Apparently, The Cloud is all the rage now, and everybody is talking about it. So what is it, and how is it somehow the most brilliant AND the most evil thing in the history of history itself?
There are a whole bunch of answers around the place for what The Cloud is. The one on Wikipedia reads like someone stuck a university computer science department in a blender and poured out a gibberish smoothie. So forget that. Here’s the actual answer to the question “what is The Cloud”:
The Cloud is other people’s computers.
That’s pretty much it. There are technical details, but that right there is the gist of it.
OK, so how does that work? People talk about storing all your files in The Cloud, or worry about The Cloud getting hacked so you suffer identity theft, or argue about the advisability of relying on The Cloud to do things that, presumably, they were already doing some other way. What’s all that about?
Storing your files in The Cloud just means storing them in someone else’s computer. Whoever owns that computer is running a Cloud company, also called a Cloud storage company, also called a file storage company. You get a free deal with lots of naggy ads, or pay for a premium deal without the ads, and in return they let you copy your files from your computer to theirs. They’re not using their computer to play Farmville, though: the computer we’re talking about is probably a large number of computers, all sitting on racks in a special warehouse that exists for just this purpose, and they’re playing host to thousands or millions of other users just like you. And provided they never make a mistake, and they’re perfectly ethical, your files are perfectly safe…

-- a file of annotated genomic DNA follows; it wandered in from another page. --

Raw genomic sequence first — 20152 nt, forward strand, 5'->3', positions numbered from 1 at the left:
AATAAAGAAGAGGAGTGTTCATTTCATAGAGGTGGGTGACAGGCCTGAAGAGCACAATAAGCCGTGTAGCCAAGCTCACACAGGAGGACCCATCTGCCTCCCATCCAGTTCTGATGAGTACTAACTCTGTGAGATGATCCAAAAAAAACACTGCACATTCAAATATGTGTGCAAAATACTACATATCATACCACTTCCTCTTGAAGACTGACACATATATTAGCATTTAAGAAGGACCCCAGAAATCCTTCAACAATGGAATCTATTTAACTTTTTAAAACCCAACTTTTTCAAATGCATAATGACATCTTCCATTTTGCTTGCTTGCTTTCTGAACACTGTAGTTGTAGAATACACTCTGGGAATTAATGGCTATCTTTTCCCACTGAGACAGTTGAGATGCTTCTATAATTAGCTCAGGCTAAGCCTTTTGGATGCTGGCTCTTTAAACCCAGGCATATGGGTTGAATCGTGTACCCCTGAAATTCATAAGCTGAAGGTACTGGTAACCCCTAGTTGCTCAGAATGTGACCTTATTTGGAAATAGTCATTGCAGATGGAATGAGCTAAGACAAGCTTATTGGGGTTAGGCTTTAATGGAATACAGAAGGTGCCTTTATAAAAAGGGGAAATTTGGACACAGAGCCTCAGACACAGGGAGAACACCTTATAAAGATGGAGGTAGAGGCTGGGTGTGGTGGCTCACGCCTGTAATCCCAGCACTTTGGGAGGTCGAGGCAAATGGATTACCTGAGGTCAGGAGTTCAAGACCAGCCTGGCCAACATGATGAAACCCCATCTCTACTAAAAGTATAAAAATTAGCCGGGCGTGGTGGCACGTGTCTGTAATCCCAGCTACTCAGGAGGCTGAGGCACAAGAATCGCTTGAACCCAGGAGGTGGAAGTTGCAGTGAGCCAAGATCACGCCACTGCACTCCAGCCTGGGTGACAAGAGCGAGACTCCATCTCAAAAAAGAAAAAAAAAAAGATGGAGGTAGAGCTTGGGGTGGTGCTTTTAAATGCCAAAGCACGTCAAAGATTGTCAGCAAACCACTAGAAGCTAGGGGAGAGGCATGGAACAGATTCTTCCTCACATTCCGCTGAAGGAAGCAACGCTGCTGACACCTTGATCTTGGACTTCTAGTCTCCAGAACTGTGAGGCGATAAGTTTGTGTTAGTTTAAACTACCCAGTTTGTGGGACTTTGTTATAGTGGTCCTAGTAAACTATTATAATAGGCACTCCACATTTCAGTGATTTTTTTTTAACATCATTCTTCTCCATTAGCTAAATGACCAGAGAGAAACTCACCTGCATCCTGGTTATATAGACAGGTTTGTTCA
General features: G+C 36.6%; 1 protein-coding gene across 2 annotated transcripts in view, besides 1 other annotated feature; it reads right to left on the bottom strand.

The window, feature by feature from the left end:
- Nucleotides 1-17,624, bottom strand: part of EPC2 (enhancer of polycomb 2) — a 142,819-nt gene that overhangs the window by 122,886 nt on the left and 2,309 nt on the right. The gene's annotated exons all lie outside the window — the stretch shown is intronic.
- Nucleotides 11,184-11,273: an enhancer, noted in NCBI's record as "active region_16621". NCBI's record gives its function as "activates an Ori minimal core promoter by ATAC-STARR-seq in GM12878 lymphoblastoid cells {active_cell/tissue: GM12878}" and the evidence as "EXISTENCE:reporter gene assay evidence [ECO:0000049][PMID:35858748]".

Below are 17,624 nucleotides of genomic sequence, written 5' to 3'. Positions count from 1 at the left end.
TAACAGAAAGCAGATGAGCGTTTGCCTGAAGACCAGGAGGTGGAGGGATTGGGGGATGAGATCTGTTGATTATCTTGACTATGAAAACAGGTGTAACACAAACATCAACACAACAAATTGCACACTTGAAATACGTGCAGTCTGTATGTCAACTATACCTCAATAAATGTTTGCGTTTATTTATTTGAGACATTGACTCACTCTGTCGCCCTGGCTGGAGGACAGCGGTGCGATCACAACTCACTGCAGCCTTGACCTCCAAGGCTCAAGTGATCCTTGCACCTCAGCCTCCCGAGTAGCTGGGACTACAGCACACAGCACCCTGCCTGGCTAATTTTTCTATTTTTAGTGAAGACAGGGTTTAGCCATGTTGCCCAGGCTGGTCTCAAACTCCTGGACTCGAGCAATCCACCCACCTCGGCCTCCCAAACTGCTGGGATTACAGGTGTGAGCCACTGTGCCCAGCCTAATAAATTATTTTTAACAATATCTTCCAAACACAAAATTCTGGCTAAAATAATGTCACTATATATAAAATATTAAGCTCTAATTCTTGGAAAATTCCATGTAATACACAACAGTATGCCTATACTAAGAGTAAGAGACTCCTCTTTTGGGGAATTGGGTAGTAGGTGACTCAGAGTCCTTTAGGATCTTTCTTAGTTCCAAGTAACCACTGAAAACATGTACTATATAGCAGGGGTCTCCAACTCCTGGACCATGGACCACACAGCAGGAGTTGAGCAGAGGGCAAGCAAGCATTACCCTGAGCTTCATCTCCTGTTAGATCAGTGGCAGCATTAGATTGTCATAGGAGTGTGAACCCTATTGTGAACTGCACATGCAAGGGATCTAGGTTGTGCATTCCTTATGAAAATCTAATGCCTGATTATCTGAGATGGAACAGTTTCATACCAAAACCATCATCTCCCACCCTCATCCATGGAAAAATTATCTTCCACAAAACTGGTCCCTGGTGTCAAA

What could possibly go wrong?
Forget about computers for a second. Think about making photocopies of all your precious papers and giving them to someone to look after. In this scenario, they’re available by phone 24/7 to come round to your place and give you copies of the copies so you always have them to hand, and that’s going to be hugely convenient. Brilliant, eh? But what if their filing cabinet gets broken into, or their warehouse burns down, or they just decide to make a little money on the side by selling all your stuff to some other shady characters? You have to be aware of those risks.
Some people who say “no way, not gonna, uh-uh” and refuse to have anything to do with that arrangement. Fair enough, if they reckon the balance of risk-vs-reward comes out too far on the negative side. Other people will say “whatever, it’s not like my stuff is that secret” and they’ll take advantage of whatever convenient services spring up to help them. And that’s fair enough too, if their calculations come out more positive.
The Cloud is the same basic idea. Copies of your digital files live on a computer in a data storage warehouse some place — or more likely in multiple places, carefully copies and synchronised for maximum availability. You can get at those files from anywhere, provided you know your password. But those files can get copied, stolen, sold or just plain corrupted, just as pieces of paper in a filing cabinet could. It doesn’t happen all that often, but how often do you want it to happen?
This sounds like a good reason to stay away, but honestly the most important consideration is this one: is the convenience (which is huge) worth the risk (which is probably tiny)? I’ll let you in on a secret: we use Cloud storage, in the form of a free Dropbox account, and find it worth the risk. There’s stuff in there like financial records and photos, and maybe it’s risky, but how much of a juicy target do you think we are to a mob of hackers? I’m not a Hollywood superstar storing nude piccies and getting hacked (that’s happened!) and we haven’t owned a credit card for many years now, so I’m not worried about the number being stolen (though I’m not dumb enough to store that in The Cloud!) But even with the free Dropbox account, we can share files between our computers and phones and be sure that useful documents are always at our fingertips. That’s pretty convenient. So it’s a worthwhile tradeoff.
You’ll have to make the same calculation, and your results may be very different. But at least you’ve got the basics: despite all the hype, The Cloud is a pretty simple idea. So what will you do with it?